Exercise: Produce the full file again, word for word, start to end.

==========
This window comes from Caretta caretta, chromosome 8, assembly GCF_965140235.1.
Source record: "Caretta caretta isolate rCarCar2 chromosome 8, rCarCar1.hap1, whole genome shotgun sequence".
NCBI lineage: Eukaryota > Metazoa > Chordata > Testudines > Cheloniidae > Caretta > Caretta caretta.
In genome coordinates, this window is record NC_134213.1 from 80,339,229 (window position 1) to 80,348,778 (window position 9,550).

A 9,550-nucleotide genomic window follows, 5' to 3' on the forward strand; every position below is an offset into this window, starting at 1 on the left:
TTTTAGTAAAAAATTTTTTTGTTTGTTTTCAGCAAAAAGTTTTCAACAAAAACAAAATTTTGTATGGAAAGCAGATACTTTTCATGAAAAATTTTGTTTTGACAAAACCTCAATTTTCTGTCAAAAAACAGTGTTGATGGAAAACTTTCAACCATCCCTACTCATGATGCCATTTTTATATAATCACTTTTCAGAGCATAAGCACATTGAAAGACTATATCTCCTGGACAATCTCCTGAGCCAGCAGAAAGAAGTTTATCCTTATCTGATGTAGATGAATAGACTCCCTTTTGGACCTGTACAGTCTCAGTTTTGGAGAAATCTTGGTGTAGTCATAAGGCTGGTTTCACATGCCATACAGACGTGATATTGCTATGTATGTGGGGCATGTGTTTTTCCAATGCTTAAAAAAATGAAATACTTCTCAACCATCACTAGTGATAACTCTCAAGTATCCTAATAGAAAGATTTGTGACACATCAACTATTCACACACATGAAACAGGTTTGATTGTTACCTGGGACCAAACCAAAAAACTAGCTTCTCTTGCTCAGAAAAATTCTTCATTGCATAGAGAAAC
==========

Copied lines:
This window comes from Caretta caretta, chromosome 8, assembly GCF_965140235.1.
Source record: "Caretta caretta isolate rCarCar2 chromosome 8, rCarCar1.hap1, whole genome shotgun sequence".
NCBI lineage: Eukaryota > Metazoa > Chordata > Testudines > Cheloniidae > Caretta > Caretta caretta.
In genome coordinates, this window is record NC_134213.1 from 80,339,229 (window position 1) to 80,348,778 (window position 9,550).

A 9,550-nucleotide genomic window follows, 5' to 3' on the forward strand; every position below is an offset into this window, starting at 1 on the left:
TTTTAGTAAAAAATTTTTTTGTTTGTTTTCAGCAAAAAGTTTTCAACAAAAACAAAATTTTGTATGGAAAGCAGATACTTTTCATGAAAAATTTTGTTTTGACAAAACCTCAATTTTCTGTCAAAAAACAGTGTTGATGGAAAACTTTCAACCATCCCTACTCATGATGCCATTTTTATATAATCACTTTTCAGAGCATAAGCACATTGAAAGACTATATCTCCTGGACAATCTCCTGAGCCAGCAGAAAGAAGTTTATCCTTATCTGATGTAGATGAATAGACTCCCTTTTGGACCTGTACAGTCTCAGTTTTGGAGAAATCTTGGTGTAGTCATAAGGCTGGTTTCACATGCCATACAGACGTGATATTGCTATGTATGTGGGGCATGTGTTTTTCCAATGCTTAAAAAAATGAAATACTTCTCAACCATCACTAGTGATAACTCTCAAGTATCCTAATAGAAAGATTTGTGACACATCAACTATTCACACACATGAAACAGGTTTGATTGTTACCTGGGACCAAACCAAAAAACTAGCTTCTCTTGCTCAGAAAAATTCTTCATTGCATAGAGAAAC